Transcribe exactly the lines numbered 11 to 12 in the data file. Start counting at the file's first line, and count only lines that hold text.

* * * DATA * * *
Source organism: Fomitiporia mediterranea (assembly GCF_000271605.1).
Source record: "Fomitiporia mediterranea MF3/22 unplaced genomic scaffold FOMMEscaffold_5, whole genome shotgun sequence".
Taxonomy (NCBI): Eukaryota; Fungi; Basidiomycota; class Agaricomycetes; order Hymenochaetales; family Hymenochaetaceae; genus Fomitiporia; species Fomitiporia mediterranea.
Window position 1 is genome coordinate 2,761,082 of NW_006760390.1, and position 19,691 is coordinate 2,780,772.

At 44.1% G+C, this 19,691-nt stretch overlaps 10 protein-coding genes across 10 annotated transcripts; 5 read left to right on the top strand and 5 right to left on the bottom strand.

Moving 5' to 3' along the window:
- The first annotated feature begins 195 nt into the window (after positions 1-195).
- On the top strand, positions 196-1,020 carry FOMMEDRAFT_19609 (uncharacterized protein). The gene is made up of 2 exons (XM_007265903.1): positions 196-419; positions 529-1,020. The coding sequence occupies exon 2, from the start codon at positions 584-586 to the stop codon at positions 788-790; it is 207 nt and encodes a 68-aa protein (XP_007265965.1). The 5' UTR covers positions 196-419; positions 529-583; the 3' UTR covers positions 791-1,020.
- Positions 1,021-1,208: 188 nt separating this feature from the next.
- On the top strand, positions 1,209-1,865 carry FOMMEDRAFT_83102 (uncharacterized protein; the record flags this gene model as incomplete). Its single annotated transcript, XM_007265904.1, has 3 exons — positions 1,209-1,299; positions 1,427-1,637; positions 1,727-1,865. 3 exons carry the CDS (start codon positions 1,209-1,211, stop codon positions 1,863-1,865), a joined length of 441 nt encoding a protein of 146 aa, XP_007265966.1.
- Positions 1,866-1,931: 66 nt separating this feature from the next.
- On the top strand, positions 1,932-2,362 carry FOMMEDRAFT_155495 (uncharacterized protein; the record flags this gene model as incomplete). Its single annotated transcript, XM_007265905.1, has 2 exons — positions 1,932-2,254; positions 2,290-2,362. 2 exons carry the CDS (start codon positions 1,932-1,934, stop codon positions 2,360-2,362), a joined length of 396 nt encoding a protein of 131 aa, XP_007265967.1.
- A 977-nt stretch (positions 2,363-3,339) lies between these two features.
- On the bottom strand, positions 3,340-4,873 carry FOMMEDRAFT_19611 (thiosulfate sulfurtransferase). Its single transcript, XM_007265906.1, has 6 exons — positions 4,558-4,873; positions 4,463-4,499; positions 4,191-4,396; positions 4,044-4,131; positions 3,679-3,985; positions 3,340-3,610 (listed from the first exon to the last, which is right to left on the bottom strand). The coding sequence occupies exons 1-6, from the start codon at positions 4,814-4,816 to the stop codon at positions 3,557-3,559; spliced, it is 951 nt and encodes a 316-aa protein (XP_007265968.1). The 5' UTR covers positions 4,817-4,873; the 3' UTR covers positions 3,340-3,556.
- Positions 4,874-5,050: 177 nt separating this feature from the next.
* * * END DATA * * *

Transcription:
- Positions 1,866-1,931: 66 nt separating this feature from the next.
- On the top strand, positions 1,932-2,362 carry FOMMEDRAFT_155495 (uncharacterized protein; the record flags this gene model as incomplete). Its single annotated transcript, XM_007265905.1, has 2 exons — positions 1,932-2,254; positions 2,290-2,362. 2 exons carry the CDS (start codon positions 1,932-1,934, stop codon positions 2,360-2,362), a joined length of 396 nt encoding a protein of 131 aa, XP_007265967.1.